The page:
United States District Court, Eastern District of Virginia, Norfolk Division
OPINION & ORDER
Tommy E. Miller United States Magistrate Judge
This breach of contract action is brought by Plaintiff Southern Bank and Trust Company (“Southern”) seeking judgment against Defendants for their failure to perform their obligations under three contracts-a Promissory Note entered into by 426 Granby Street, LLC (“Granby”), a Guaranty entered into by Robert F. Wright (“Wright”), and a Guaranty entered into by Craig Dean (“Dean”). The parties consented to proceed before a United States Magistrate Judge in accordance with the provisions of 28 U.S.C. § 636(c) and Federal Rule of Civil Procedure 73. The matter is before the Court on Plaintiff’s Motion for Default Judgment against Granby and Dean (ECF No. 9). For the reasons stated herein, Plaintiff’s Motion for Default Judgment is GRANTED.
I. JURISDICTION AND VENUE
Based on the facts of this case, the Court holds both subject matter jurisdiction over the case and personal jurisdiction over the defendants. Similarly, venue is proper.
A. Subject Matter Jurisdiction
A federal district court has subject matter jurisdiction over all civil actions where the matter in controversy exceeds $75, 000, exclusive of interest and costs, and is between citizens of different States. See 28 U.S.C. § 1332 (2012). A corporation is a citizen of every state by which it has been incorporated and the one state where it has its principal place of business. Id.
Here, Southern is a banking corporation incorporated and maintaining its principal place of business in North Carolina. Pl. Mem. in Support of Mot. for Sum. Judg. (“Pl. Mem.”) 3, ECF No. 20. Granby, Dean, and Wright are all citizens of the Commonwealth of Virginia. Id.; ECF No. 1. Because the parties are of diverse citizenship, and the amount in dispute exceeds $75, 000, the Court holds subject matter jurisdiction over this case.
B. Personal Jurisdiction
Personal jurisdiction over a defendant is established when a defendant has sufficient “minimum contacts with [the forum state] such that the maintenance of the suit does not offend ‘traditional notions of fair play and substantial justice, ’” Int’l Shoe Co. v. Washington, 326 U.S. 310, 316 (1945) (quoting Milliken v. Meyer, 311 U.S. 457, 463 (1941)), and when the defendant is subject to the personal jurisdiction of the courts of general jurisdiction of the forum state. See Fed. R. Civ. P. 4(k)(1)(A). The Court has personal jurisdiction over Granby, Wright, and Dean pursuant to Virginia Code Section 8.01-328.1 because they transact business, including the transaction at issue in this case, in the Commonwealth of Virginia. Va. Code § 8.01-328.1; see also Pl. Mem., ECF No. 20; ECF No. 1.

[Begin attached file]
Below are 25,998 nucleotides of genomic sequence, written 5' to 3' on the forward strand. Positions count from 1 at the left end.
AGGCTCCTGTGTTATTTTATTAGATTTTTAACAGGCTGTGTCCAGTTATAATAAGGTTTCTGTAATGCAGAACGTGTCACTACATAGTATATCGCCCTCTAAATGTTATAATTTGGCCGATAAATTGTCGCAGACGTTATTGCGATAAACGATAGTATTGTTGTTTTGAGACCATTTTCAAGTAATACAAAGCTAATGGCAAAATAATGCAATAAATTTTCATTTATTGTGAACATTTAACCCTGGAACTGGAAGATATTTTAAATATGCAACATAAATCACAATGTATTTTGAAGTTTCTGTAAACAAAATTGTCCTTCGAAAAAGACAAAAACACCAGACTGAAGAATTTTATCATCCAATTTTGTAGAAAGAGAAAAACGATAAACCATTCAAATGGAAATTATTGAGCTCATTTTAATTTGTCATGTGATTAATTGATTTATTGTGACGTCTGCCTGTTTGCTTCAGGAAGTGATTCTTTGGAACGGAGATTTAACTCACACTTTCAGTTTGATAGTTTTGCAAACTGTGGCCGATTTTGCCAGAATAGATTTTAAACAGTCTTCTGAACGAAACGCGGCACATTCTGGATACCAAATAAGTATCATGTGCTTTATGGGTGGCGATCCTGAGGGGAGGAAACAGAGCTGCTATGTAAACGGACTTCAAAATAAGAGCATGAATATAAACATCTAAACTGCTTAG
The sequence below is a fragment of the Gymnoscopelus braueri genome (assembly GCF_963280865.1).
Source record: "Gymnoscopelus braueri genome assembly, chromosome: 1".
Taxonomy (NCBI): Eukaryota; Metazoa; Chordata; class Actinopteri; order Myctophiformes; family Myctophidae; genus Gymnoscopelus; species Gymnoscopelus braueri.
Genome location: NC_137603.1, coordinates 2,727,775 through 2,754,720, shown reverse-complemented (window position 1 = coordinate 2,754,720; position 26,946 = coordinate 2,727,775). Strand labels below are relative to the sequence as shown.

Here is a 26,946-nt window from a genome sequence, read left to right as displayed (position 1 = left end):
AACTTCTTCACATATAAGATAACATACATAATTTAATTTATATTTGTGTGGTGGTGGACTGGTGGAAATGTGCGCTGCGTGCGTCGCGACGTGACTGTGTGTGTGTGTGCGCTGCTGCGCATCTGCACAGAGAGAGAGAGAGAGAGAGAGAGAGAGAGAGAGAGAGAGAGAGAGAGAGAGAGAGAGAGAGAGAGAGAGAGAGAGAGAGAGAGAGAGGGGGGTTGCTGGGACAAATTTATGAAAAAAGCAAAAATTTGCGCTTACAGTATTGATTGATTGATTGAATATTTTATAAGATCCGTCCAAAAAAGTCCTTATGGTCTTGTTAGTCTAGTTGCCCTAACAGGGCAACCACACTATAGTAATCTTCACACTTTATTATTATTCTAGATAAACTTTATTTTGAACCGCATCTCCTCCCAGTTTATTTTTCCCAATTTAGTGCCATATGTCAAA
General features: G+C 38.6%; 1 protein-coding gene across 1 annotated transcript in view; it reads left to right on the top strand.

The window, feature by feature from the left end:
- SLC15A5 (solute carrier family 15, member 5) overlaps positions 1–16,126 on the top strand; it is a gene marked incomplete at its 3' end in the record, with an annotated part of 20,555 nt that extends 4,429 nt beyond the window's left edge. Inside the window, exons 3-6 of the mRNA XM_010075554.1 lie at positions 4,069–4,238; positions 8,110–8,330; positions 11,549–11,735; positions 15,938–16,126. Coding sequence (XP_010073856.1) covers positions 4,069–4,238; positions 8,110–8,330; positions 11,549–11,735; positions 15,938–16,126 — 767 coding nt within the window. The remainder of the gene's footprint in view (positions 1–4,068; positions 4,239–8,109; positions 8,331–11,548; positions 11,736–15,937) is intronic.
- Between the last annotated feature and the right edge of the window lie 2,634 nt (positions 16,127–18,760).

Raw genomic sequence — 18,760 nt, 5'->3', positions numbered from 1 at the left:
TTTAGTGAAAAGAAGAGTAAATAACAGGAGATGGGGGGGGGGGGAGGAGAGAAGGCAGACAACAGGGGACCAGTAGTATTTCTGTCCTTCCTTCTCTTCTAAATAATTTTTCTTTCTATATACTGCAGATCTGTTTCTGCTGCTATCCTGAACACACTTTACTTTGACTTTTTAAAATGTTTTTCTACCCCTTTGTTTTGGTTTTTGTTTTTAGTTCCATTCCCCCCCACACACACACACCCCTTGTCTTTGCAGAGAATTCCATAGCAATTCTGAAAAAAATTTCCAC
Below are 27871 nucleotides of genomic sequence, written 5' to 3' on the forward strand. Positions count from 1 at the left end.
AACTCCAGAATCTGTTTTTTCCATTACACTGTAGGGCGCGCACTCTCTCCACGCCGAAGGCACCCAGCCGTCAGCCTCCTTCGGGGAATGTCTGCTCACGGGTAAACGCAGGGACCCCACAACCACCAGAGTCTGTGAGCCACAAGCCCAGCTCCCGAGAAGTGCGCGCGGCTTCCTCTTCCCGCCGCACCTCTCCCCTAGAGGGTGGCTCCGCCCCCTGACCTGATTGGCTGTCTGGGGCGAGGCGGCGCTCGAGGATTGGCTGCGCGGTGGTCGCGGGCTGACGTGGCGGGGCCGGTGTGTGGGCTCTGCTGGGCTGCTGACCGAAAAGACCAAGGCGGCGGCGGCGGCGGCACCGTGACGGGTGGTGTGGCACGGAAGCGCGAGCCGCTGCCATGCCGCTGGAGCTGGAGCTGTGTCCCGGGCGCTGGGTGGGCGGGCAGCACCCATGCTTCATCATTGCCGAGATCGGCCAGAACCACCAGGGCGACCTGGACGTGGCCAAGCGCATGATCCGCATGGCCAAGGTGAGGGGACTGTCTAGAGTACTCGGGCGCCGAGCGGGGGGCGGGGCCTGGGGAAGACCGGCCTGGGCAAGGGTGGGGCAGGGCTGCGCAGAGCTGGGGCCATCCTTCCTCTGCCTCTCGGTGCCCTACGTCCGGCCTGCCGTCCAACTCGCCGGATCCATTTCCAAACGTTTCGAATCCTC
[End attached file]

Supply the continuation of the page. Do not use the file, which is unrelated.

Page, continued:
Venue is proper under 28 U.S.C. § 1391(b)(1)-(2) because a substantial part of the events giving rise to Southern’s claim occurred in this judicial district and division. Pl. Mem., ECF No. 20.
II. UNDISPUTED FACTS
On April 30, 2004, Granby executed a Promissory Note in the amount of $600, 000.00 in favor of Bank of the Commonwealth (“Original Note”). Original Note, ECF No. 1-1; Def.’s Ans. to Compl. (“Answer”) ¶ 7, ECF No. 5; ECF No. 20. On September 15, 2005, Granby executed the first of two Change in Terms Agreements (“First Change Agreement”) in favor of Bank of the Commonwealth which modified the terms of the Original Note. First Change Agreement, ECF No. 1-2; Answer ¶ 8, ECF No. 5; ECF No. 20. On November 3, 2006, a second Change in Terms Agreement (“Second Change Agreement”) was executed which further modified the Original Note. Second Change Agreement, ECF No. 1-3; Answer ¶ 9, ECF No. 5; ECF No. 20. On October 10, 2008, Granby executed a replacement Promissory Note (“First Replacement Note”) in favor of Bank of Commonwealth which renewed the Original Note. First Replacement Note, ECF No. 1-4; Answer ¶ 10, ECF No. 5; ECF No. 20. On October 15, 2009, Granby executed a second replacement promissory note (“Second Replacement Note”) in favor of Bank of the Commonwealth, which renewed the First Replacement note. Second Replacement Note, ECF No 1-5; Answer ¶ 11, ECF No. 5; ECF No. 20. On February 29, 2012, Granby executed a Note Modification Agreement in favor of Southern which had become the holder of the obligation. Note Modification Agreement, ECF No. 1-6; Answer ¶ 12, ECF No. 5; ECF No. 20. The Original Note, First Change Agreement, Second Change Agreement, First Replacement Note, Second Replacement Note, and Note Modification Agreement will be collectively referred to as the “Note.”
Craig Dean executed a Commercial Guaranty (the “Dean Guaranty”) by which he “absolutely and unconditionally guarantee[d] and promise[d] to pay . . . the Indebtedness. . . of 428 Granby Street, LLC” on April 29, 2004. Dean Guaranty, ECF No. 1-9. On March 6, 2012, Wright executed a Commercial Guaranty (the “Wright Guaranty”) personally guarantying “full and punctual payment and satisfaction of the Indebtedness of [426 Granby Street, LLC] to Lender, and the discharge of all of [426 Granby Street, LLC]’s obligations under the Note and Related Documents.” Wright Guaranty, ECF No. 1-8. Granby defaulted on the Note. Answer ¶ 14, ECF No. 5; ECF No. 20. By a Demand Letter dated March 15, 2013, Southern demanded payment in full under the Note from Granby, and under the Guaranty from Wright and Dean. Demand Letter, ECF No. 1-7; Answer ¶ 16, ECF No 5; ECF No. 20. Southern made a demand for payment in full of the principal balance of $194, 433.85, interest in ...